Before actually and directly realized the Mind-essence, whatever philosophy or theories one holds "Reality is one," "Reality is two," "Truth is this or that" are nonsense like 'Playwords' of children. When one directly and actually realizes the Mind-essence, he reaches the world -beyond or the state called here "Away From Playwords. Not knowing their natures are identical with Buddha's Sentient beings wander endlessly in Sangsara To those misery-bound who have undergone endless sufferings May I forever pity ["Succour" would be a better translation then the condescending "pity," we feel.
May I forever pity them with the unbearable great compassion! Right in that moment when the Great Compassion arises Emerges nakedly and vividly the Great Voidness. Let me always find this unmistakable Two-in-One Path And practice it day and night. The teaching of Buddhism on Great Voidness and Great Compassion is not rightly understood by most people. These two are, actually, one entity manifested in two aspects. But to the Sangsaric beings, these two are seemingly irreconcilable since in many characteristics they seem opposed, the wisdom seems 'cold' while the compassion is 'warm'; the Voidness has no object while the Compassion demands an object, etc.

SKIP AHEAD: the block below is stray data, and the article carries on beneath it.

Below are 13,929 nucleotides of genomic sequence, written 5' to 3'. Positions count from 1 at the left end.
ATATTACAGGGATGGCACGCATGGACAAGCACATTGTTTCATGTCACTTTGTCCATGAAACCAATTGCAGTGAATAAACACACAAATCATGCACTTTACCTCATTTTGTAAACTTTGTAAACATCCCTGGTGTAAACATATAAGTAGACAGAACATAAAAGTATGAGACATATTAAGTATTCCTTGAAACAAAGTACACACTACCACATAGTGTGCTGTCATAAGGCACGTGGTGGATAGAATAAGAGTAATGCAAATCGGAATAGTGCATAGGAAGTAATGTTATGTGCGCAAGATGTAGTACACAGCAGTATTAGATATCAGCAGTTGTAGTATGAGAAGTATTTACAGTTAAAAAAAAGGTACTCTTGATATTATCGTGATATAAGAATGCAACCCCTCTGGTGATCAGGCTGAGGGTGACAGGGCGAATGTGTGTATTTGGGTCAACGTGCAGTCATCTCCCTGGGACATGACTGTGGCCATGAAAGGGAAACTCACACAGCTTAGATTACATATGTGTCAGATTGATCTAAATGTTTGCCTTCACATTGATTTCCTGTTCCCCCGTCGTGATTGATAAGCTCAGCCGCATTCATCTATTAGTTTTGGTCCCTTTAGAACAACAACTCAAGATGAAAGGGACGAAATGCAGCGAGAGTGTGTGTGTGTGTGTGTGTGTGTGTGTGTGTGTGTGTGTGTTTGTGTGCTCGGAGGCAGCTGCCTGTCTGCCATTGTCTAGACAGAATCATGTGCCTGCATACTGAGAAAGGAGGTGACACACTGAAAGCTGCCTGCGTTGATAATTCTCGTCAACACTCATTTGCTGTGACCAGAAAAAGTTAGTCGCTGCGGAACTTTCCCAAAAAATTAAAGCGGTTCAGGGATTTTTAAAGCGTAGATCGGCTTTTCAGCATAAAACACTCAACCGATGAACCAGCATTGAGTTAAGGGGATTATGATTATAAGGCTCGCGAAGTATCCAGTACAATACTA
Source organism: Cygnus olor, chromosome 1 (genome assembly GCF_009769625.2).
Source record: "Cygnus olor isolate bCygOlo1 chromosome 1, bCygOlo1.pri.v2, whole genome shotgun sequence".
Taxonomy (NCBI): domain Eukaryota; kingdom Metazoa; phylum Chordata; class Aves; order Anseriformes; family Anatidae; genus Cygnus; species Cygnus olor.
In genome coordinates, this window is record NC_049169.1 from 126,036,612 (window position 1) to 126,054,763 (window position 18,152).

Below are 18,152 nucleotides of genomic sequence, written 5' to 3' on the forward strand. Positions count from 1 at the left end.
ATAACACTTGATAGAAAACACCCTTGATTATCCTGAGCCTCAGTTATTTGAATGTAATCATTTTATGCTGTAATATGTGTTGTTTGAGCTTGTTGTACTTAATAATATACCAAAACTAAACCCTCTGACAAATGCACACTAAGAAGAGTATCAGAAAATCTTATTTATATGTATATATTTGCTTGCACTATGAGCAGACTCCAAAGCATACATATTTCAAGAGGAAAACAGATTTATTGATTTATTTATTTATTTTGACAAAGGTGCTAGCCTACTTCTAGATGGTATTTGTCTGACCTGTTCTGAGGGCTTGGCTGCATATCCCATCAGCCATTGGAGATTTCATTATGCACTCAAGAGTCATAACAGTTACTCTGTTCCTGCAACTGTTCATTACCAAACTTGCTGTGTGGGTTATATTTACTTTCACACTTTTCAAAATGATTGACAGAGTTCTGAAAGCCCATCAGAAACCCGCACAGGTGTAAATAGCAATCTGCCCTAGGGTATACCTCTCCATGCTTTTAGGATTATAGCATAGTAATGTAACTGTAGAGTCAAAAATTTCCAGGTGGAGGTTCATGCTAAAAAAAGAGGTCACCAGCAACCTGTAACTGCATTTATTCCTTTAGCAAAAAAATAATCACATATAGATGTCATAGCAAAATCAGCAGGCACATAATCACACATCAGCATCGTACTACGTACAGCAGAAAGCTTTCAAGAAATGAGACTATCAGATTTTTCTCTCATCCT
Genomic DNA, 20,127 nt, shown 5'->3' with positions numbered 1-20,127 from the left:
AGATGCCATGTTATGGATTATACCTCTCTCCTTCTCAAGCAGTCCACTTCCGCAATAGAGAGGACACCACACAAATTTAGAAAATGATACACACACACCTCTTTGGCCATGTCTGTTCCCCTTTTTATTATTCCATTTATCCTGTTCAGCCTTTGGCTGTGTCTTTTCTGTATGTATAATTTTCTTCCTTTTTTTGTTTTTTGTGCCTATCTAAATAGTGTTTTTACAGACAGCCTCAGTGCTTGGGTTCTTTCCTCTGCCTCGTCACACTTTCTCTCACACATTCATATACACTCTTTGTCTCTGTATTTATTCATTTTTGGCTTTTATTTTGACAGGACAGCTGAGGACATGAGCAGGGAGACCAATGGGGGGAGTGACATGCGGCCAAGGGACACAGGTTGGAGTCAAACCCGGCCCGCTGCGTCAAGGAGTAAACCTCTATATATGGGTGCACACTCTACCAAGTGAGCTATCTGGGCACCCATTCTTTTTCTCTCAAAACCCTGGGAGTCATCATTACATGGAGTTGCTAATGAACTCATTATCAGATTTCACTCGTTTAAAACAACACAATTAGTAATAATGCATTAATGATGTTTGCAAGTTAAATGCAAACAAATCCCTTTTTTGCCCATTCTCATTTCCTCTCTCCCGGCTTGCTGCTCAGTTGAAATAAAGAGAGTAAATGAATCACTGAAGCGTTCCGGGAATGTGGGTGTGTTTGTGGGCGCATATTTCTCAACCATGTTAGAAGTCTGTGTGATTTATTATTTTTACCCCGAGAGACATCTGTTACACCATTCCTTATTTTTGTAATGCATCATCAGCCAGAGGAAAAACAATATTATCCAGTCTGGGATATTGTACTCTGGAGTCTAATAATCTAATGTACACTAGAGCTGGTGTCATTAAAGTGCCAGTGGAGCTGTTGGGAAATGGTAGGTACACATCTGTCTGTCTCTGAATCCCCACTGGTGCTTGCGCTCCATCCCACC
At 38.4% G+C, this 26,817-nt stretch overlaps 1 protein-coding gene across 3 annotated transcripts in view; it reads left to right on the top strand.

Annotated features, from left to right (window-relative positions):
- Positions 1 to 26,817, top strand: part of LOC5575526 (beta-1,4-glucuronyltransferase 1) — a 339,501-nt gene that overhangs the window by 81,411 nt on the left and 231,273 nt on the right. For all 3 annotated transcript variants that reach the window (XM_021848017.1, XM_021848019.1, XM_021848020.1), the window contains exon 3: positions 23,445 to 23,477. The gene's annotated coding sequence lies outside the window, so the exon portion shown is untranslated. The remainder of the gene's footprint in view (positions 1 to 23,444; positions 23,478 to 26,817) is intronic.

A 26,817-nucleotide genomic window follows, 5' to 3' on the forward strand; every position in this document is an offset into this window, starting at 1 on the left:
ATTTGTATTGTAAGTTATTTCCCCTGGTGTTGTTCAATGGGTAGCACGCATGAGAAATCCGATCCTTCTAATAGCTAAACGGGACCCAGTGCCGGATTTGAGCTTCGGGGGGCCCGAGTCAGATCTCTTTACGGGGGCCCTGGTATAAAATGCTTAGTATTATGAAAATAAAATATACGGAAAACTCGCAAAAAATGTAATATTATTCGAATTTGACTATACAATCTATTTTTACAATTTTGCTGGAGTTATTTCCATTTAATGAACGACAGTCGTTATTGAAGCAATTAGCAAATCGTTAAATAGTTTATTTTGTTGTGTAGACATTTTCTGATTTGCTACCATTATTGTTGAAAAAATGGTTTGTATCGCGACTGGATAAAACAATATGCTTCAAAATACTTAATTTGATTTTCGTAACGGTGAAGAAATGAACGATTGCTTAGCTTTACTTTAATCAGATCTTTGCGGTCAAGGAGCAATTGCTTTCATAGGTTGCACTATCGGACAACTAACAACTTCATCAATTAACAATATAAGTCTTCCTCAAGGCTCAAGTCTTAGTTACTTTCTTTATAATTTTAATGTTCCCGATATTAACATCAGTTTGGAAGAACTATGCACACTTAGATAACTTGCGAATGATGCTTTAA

Only the Buddha and enlightened beings can merge the two, or, more accurately speaking, realize and unfold the identicalness and simultaneous-existing-nature of the two. Here the author points out that the unmistakable sign of the experience of the enlightened being is that during the moment of enlightenment, when the great Voidness is seen, the Great Compassion automatically arises, or, in some cases, a great and unbearable compassion, should it ever arise, will automatically bring forth the emergence of the Great Voidness.
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Here is the true inner meaning of the profound Yab-Yum symbolism of the phrase "the jewel or diamond, i. With meditation-produced clairvoyance and other miraculous powers May I ripen all the sentient beings and adorn Buddha's Pure Land May I fulfill the compassionate vows of all Buddhas And eventually achieve the highest enlightenment and perfections. The power of the compassion of Buddha The power of the loving Bodhisattvas The power of all virtues and good deeds May I bind these powers into one great force By which the pure vow of mine And the benevolent wishes of others may be readily fulfilled!